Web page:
Updated 04/29/2011 05:59 AM
College shows support for sister of Newburgh woman who drove minivan into Hudson
In Western New York, students and staff gathered to show their support for a Monroe Community College student. Diamond Gilliam is trying to cope with a family tragedy that made national headlines. Her sister, Lashanda Armstrong, was the 25-year-old woman who drove her minivan into the Hudson River in Newburgh, killing herself along with her three young children. Mike Hedeen has the story.
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ROCHESTER, N.Y. -- Students, faculty, and staff gathered to show support for a Monroe Community College student Thursday.
Diamond Gilliam is trying to cope with a family tragedy that made national headlines. Her sister, LaShanda Armstrong, 25, was the Newburgh woman who drove the family minivan into the Hudson River, killing herself and three children, ages 11 months, two and five years old. Her 10-year-old son, La'Shaun Armstrong, was able to escape the sinking vehicle and swim to shore.
"To me, he's a hero,” Diamond said of her young nephew. “If he hadn't got out of the car the cops said it would have been a missing persons case because the car was so far. So I'm glad he got out and he's still alive so we still have someone to carry on LaShanda's memory."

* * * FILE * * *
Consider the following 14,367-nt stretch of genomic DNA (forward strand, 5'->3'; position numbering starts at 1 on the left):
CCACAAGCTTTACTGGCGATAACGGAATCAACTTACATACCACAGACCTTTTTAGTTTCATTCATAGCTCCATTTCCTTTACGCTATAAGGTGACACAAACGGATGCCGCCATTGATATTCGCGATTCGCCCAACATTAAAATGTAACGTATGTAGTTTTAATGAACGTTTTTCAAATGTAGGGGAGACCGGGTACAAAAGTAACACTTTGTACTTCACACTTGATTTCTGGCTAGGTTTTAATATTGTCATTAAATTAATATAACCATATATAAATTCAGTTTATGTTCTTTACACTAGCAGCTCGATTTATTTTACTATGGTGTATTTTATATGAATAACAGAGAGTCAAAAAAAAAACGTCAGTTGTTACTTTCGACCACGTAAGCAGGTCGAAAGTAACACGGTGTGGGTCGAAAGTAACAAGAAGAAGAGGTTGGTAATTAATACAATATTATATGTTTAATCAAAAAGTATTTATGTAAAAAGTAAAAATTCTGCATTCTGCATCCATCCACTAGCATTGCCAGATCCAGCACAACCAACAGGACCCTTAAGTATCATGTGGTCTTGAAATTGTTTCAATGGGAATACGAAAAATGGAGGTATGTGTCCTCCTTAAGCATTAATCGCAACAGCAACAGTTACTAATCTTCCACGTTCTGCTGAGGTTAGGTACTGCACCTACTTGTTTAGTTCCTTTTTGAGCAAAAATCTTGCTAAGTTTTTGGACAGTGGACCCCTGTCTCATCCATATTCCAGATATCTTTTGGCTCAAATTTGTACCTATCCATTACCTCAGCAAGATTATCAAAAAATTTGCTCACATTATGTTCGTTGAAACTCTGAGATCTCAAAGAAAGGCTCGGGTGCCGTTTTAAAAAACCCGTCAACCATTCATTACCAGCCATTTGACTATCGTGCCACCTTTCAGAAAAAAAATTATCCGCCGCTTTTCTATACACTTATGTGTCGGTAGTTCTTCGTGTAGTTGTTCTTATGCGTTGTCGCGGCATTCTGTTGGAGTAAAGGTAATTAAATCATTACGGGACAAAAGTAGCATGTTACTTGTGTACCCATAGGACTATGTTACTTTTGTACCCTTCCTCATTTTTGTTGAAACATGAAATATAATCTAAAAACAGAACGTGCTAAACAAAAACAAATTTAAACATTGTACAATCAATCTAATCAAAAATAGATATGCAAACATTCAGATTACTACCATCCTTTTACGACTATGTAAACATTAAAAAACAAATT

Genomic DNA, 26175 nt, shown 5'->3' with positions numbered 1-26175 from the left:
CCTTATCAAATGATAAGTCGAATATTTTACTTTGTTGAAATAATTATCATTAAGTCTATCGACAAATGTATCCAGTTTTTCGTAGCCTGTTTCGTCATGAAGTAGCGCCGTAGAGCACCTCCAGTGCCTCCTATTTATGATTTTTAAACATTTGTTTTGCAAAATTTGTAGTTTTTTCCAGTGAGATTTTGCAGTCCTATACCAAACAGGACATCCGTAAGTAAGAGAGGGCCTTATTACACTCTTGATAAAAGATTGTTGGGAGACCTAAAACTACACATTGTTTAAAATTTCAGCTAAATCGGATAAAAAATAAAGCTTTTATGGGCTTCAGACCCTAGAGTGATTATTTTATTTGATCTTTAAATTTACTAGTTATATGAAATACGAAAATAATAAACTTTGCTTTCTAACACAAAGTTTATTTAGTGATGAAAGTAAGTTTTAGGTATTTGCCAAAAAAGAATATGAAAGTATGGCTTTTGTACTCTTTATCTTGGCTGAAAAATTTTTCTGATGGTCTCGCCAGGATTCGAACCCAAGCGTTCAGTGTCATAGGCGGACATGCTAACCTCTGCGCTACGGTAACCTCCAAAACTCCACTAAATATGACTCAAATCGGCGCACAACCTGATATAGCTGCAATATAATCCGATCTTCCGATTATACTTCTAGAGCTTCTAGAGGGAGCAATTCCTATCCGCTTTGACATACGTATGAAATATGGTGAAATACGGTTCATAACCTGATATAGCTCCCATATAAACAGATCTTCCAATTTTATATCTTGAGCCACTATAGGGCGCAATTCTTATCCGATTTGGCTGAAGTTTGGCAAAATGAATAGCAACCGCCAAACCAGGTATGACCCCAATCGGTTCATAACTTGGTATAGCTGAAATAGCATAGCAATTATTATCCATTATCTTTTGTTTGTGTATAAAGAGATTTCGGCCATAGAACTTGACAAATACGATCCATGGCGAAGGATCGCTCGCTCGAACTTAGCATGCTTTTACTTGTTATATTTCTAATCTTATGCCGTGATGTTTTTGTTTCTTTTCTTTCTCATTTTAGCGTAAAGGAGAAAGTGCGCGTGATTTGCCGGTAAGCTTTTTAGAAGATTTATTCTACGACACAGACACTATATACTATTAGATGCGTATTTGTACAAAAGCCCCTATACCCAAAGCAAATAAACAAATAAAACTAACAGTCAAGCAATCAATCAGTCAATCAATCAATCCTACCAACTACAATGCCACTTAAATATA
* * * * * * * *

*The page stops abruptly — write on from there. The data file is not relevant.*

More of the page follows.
Diamond said she's not sure exactly what happened on April 13th. She's been picking up bits and pieces from her surviving nephew.
"A lot of arguing, a lot of arguing, a lot more than usual,” she said. “[LaShanda] was crying a lot. [La'Shaun] said that's the last thing he remembers, a lot of crying, a lot of arguing."
Diamond said her sister became overwhelmed by her troubled life and was dealing with mental and emotional abuse.
"She reached out. My mom helped her a lot with financial issues and stuff, but she never really mentioned any mental or emotional abuse,” Diamond explained. “I found all of that out after from my nephew and it's a lot."
Diamond has found support among her friends and classmates at MCC. Many have stayed by her side from the moment Diamond received the devastating news.
"I've been talking to her and being there for her,” said Symphony Samuels. “We have moments where we talk or we laugh or come up with a joke and just getting her through this situation. There's a lot of support in the dorms and we're just sitting down and everybody's just there for her."
Another message coming out of the service was for anyone considering taking their own life to seek help. Diamond said she doesn't want anyone to ever go through the kind of tragedy she and her family suffered.
"You never know the help that's out there unless you reach out and try to receive that help from someone,” said Henry Brown, a staff member at MCC who organized the service. “There's always somebody there willing to help you. You just got to reach out and grab it."
Balloons were released to end the service in memory of those who died. Blue balloons were for Diamond's nephews Landen and Lance, pink for her niece Laianna, and a white balloon in memory of her sister LaShanda.